I pulled out the magenta cartridge, getting some magenta ink on my person because the toner cartridge is almost brand new and full of ink powder, and shook it in front of the printer so it could see that there was a magenta toner cartridge available, then shoved it back in. The response was two blinking red lights.

Eventually, I gave up and bought a new printer.

That’s not because of my frivolous capitalist nature, either. That’s because to purchase a magenta cartridge to test out whether it was something wrong with the cartridge rather than the printer, cost twice as much as it would to buy a new printer. Given it was a 50/50 of there being something wrong with the cartridge that was a lot of good money potentially thrown after bad.

I don’t understand it. I did economics in High School, but the world has moved on since then.

In better and brighter news, I’ve been designing book covers for my latest work-in-progress over the last couple of weeks. I have narrowed it down to the cover which I prefer and the cover which my darling prefers.

Naturally, I listen to my readers and my darling is a reader (comes with proximity) so I have to take his opinions into consideration.

To try to slip my preferences through, however, I have attached two pictures to this blog post. One is my favourite, the other is my darling’s. Please feel free to comment and express your opinions freely so that I can listen to readers other than my darling.

About votes: the top cover is called 1 and the bottom cover is called 2. I have my fingers crossed.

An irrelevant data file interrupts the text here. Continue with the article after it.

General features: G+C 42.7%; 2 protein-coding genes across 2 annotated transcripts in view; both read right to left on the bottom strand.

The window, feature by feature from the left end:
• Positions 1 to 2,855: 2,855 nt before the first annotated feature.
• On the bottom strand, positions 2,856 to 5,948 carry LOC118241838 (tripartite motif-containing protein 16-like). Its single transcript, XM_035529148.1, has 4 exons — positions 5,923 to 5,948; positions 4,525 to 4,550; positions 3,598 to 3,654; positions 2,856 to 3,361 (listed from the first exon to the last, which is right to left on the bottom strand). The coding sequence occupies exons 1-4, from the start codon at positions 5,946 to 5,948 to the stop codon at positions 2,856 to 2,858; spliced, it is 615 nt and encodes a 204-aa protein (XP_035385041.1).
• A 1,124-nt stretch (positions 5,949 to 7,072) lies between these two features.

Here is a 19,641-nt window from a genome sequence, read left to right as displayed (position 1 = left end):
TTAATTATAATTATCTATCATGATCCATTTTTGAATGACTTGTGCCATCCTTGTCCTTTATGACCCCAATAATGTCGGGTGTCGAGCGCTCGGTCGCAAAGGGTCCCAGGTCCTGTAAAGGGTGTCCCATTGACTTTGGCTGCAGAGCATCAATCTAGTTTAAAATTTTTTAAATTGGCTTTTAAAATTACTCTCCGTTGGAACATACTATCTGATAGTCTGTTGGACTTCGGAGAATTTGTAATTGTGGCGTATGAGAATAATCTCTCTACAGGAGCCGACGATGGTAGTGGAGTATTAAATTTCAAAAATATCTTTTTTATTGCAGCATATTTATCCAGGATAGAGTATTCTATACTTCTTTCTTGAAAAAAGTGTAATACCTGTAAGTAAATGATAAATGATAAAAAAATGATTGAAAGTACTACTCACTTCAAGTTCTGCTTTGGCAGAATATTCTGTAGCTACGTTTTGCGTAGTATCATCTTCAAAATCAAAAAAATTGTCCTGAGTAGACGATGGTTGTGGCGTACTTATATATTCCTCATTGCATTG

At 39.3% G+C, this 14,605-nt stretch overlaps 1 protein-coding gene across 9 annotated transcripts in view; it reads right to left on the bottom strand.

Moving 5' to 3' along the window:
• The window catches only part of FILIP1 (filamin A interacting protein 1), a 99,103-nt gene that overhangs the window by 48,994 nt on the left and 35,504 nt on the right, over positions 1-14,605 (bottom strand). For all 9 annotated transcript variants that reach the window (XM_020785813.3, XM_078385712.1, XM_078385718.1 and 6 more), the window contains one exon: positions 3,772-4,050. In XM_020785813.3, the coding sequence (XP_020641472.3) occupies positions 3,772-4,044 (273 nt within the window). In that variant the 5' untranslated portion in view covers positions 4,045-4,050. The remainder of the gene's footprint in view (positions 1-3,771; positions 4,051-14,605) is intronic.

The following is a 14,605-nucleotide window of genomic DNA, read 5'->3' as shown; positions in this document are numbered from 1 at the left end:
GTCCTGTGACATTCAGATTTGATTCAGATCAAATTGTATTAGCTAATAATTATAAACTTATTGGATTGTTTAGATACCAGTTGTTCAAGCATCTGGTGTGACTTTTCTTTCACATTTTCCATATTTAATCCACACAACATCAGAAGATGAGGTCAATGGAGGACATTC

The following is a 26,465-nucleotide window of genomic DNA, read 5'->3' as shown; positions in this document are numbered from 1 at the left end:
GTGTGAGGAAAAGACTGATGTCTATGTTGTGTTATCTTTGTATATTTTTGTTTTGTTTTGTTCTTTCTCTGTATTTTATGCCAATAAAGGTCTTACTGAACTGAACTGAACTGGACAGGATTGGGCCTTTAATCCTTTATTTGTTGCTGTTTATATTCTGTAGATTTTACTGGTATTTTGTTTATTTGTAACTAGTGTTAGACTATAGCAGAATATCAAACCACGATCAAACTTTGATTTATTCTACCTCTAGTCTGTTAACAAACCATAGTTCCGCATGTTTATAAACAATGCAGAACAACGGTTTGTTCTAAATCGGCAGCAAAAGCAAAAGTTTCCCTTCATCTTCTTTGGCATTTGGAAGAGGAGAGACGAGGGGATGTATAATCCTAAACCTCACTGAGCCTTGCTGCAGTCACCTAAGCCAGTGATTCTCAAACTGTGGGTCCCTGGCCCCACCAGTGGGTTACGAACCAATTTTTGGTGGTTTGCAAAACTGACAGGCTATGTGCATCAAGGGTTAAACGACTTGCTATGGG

Also, if you’d like to read the first three chapters in the coming weeks, please sign up to my newsletter here. Yes, I do call subscribers My Groupies. No, it isn’t offensive. Is too, a term of endearment.

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22 Nov / The latest fad

Eight years ago when I experienced my first bout of Vertigo there were very few people around me with whom I could compare symptoms. I had the weird fortune of having a disease which nobody else seemed to have had.

This meant a few things. First, I could make stuff up about how awful it was because who was there to contradict me? Second, I could offer up my own recuperation period for exactly the same reason.

I greatly enjoyed the week I had at home to recover. Especially the three days after all my symptoms disappeared.

Also, because this happened in the distant past, people weren’t in the habit of looking everything up on the Internet in the same way they do now. Doctor Google and his cancerous tumour answer for everything was still a thing of the future.

Nowadays, I’d be hard pressed to get away with the same level of deception.

Which is a pity because I’ve had the unluck to fall ill with vertigo twice in the past year. Each bout worse than the last. It does make it easy on my doctor to prescribe medication because it’s already sitting on her computer screen. My disease recurred with such haste it didn’t even drop to the second page.